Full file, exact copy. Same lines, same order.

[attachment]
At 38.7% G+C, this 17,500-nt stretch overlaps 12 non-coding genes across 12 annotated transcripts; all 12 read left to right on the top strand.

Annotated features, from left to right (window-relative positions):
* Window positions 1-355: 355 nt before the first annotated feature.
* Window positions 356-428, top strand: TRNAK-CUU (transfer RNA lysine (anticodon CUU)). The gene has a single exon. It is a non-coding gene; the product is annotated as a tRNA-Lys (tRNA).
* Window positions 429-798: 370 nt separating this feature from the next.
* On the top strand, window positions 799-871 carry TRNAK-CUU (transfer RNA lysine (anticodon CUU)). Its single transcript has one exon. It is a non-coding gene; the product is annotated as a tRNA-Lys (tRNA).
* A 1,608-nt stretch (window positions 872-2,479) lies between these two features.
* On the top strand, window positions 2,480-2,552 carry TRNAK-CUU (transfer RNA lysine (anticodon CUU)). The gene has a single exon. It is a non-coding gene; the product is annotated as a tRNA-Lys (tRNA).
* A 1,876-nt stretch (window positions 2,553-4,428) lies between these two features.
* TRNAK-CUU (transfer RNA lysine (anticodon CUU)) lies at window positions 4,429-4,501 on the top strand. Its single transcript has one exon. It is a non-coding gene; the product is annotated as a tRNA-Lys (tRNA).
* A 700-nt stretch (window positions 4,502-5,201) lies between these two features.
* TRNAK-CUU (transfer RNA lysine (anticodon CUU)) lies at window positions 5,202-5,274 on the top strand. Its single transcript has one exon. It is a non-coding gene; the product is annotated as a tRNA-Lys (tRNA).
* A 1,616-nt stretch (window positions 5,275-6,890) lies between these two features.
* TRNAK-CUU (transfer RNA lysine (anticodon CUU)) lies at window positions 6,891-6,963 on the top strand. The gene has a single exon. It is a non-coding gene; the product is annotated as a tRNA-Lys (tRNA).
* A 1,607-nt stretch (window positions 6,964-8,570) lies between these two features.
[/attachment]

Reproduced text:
At 38.7% G+C, this 17,500-nt stretch overlaps 12 non-coding genes across 12 annotated transcripts; all 12 read left to right on the top strand.

Annotated features, from left to right (window-relative positions):
* Window positions 1-355: 355 nt before the first annotated feature.
* Window positions 356-428, top strand: TRNAK-CUU (transfer RNA lysine (anticodon CUU)). The gene has a single exon. It is a non-coding gene; the product is annotated as a tRNA-Lys (tRNA).
* Window positions 429-798: 370 nt separating this feature from the next.
* On the top strand, window positions 799-871 carry TRNAK-CUU (transfer RNA lysine (anticodon CUU)). Its single transcript has one exon. It is a non-coding gene; the product is annotated as a tRNA-Lys (tRNA).
* A 1,608-nt stretch (window positions 872-2,479) lies between these two features.
* On the top strand, window positions 2,480-2,552 carry TRNAK-CUU (transfer RNA lysine (anticodon CUU)). The gene has a single exon. It is a non-coding gene; the product is annotated as a tRNA-Lys (tRNA).
* A 1,876-nt stretch (window positions 2,553-4,428) lies between these two features.
* TRNAK-CUU (transfer RNA lysine (anticodon CUU)) lies at window positions 4,429-4,501 on the top strand. Its single transcript has one exon. It is a non-coding gene; the product is annotated as a tRNA-Lys (tRNA).
* A 700-nt stretch (window positions 4,502-5,201) lies between these two features.
* TRNAK-CUU (transfer RNA lysine (anticodon CUU)) lies at window positions 5,202-5,274 on the top strand. Its single transcript has one exon. It is a non-coding gene; the product is annotated as a tRNA-Lys (tRNA).
* A 1,616-nt stretch (window positions 5,275-6,890) lies between these two features.
* TRNAK-CUU (transfer RNA lysine (anticodon CUU)) lies at window positions 6,891-6,963 on the top strand. The gene has a single exon. It is a non-coding gene; the product is annotated as a tRNA-Lys (tRNA).
* A 1,607-nt stretch (window positions 6,964-8,570) lies between these two features.